The number of trans people fundraising online for private healthcare doubled in a year
More surgical procedures for transgender people could be available in Ireland if the number of people being referred to the national gender clinic increases.
The number of trans people in Ireland using online fundraisers to pay for private healthcare almost doubled within the space of a year, as waiting lists for public gender healthcare continue to grow.
Figures released to JOE show that 608 fundraisers for trans people in Ireland were set up on GoFundMe, one of the world’s largest crowdfunding websites, in the year to July 2018. This was almost double the 307 fundraisers set up by trans people in Ireland on the same website the year before.
The site told JOE that the vast majority of these fundraisers were trying to raise money to cover the cost of private trans healthcare in Ireland.
This weekend, trans rights activists will hold a rally outside Leinster House in protest against the failure to improve transgender healthcare in Ireland.
This Is Me, the Irish transgender healthcare campaign, said it wants the government to introduce “safe, accessible, best practice, person centred healthcare for all trans and non-binary people.”
At the moment, it takes over a year for a person to get their first visit with the National Gender Service, according to figures provided to JOE by the HSE.
While not all trans people will go on to have gender affirming surgery, it’s important to be able to access it within a reasonable timeframe for the ones who do. There are no medical staff in Ireland who are able to perform top surgery, which means trans people have to travel to other countries for surgery through the treatment abroad scheme or the cross border directive.
It can take three years to access top surgery through the public health service from the person’s first appointment, because patients need to go through pre-operative assessments and apply for state funding. There can then be waiting lists in clinics abroad. The National Gender Service described this as a “complex process with many steps,” and said that some parts of it were out of its control.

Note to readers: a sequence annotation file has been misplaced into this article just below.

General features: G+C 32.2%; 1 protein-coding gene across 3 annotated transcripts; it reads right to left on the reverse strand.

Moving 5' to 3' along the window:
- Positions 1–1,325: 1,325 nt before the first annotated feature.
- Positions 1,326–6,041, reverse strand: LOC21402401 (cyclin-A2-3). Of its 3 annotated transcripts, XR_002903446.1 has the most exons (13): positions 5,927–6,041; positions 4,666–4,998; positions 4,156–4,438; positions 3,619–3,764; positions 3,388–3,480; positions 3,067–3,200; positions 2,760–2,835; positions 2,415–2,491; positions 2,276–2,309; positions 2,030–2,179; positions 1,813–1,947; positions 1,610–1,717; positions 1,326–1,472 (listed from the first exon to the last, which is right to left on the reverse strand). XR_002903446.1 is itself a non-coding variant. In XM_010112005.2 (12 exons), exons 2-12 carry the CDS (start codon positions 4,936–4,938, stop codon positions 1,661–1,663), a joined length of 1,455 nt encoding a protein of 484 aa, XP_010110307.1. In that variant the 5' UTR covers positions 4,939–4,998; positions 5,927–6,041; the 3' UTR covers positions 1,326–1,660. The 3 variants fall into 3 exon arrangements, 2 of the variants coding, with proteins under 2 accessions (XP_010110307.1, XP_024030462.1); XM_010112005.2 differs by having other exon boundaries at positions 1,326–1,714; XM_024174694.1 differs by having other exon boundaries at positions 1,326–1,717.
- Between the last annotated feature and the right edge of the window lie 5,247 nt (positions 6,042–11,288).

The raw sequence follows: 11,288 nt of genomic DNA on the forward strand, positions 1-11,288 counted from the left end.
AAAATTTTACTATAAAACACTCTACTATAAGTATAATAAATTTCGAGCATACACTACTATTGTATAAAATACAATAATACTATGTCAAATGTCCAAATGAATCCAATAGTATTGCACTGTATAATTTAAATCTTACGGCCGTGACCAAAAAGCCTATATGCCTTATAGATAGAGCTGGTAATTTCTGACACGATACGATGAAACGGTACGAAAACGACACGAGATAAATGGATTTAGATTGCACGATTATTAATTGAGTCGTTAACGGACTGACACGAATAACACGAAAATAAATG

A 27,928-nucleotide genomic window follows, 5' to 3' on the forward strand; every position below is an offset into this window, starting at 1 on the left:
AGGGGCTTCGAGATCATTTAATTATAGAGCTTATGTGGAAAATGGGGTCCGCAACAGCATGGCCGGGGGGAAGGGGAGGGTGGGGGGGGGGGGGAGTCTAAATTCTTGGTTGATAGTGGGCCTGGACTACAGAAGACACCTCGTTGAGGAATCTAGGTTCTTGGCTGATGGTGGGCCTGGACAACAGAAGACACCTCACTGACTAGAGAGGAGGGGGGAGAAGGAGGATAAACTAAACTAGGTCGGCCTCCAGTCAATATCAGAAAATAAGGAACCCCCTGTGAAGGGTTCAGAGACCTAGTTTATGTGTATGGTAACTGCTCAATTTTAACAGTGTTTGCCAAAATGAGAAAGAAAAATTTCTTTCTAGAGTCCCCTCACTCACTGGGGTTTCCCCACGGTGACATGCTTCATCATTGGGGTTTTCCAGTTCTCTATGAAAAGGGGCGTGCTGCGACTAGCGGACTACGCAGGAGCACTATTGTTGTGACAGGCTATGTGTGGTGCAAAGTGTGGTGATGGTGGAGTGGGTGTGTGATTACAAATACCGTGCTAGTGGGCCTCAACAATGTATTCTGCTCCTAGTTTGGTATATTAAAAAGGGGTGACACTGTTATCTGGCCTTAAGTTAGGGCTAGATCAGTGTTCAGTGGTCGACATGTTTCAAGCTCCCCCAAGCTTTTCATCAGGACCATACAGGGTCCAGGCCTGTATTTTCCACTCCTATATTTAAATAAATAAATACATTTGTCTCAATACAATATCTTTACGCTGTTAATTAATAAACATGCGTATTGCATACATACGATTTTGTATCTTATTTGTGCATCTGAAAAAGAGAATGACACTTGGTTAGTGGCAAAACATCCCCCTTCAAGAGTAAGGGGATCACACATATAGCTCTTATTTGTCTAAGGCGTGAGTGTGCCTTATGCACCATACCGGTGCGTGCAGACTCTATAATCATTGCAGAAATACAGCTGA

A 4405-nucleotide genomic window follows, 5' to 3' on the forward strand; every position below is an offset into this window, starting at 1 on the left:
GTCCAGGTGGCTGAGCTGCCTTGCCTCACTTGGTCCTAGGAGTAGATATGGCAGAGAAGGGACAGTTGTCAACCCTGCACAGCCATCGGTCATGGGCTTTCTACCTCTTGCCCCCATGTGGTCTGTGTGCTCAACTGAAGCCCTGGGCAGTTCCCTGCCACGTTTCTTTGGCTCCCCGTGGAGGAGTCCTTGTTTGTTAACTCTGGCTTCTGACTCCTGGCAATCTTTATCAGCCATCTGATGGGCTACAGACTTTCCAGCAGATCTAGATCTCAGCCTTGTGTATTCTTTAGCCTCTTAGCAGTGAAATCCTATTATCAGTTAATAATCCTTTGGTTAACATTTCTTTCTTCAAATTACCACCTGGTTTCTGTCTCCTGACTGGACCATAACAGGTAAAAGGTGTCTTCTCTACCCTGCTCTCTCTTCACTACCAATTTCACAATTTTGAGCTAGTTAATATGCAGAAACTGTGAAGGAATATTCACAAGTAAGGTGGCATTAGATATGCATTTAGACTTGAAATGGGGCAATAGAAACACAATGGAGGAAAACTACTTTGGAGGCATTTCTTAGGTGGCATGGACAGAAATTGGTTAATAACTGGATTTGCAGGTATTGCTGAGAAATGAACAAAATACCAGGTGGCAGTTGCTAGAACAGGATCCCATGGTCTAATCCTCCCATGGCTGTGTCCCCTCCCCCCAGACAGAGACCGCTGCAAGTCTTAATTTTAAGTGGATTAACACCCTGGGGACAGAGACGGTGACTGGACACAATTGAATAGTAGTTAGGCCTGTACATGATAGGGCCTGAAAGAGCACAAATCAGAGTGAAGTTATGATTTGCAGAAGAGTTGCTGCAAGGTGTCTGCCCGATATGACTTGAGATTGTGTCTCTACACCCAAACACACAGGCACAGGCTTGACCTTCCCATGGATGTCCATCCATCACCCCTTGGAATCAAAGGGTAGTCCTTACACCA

The length of the process means that some trans or non-binary people may choose to go privately, due to the damage to their mental and physical health while waiting for important procedures like top surgery. Female to male transgender people will often bind their chest for hours if not days in a row to flatten the appearance of their breasts. This can cause damage to their lungs, and scarring.
"Being trans in Ireland, dealing with the public health system, is quite difficult."
In the space of a year, twice as many trans people in Ireland crowdfunded to access healthcare. Fionn is one of them.
He held a pub quiz to raise money for his top surgery. pic.twitter.com/x8ppYaFQFF
— JOE.ie (@JOEdotie) September 21, 2019
Availing of private top surgery in the UK can cost over €8,000, which can be unaffordable for many trans people. Hundreds have instead asked friends, family, colleagues or even strangers online to donate to fundraising campaigns to help them raise the money.
Dr Karl Neff, a consultant endocrinologist and the clinical lead for the National Gender Service, told JOE that HSE waiting lists are “longer than we would like them to be.”
Dr Neff said that at the moment, there is no surgical service in Ireland that offers “a full suite of gender affirming procedures in Ireland.”
There is breast surgery available at St James' University Hospital and a gender affirming hysterectomy available at the National Maternity Hospital, but no other gender affirming procedures are available in Ireland at the moment.
“This is due to a lack of expertise in the area of gender affirming surgery. Gender affirming surgery is highly specialised," Dr Neff said.
"For a surgical team to offer a service that can deliver the best outcomes, a sufficiently high volume of surgical cases is needed per year.
"If a surgical team does not complete a sufficiently high number of cases per year, then quality drops and outcomes are suboptimal. At present, it is not thought that a specialised gender surgical service would be viable in Ireland, but this may change if referral rates to the National Gender Service continue to increase.”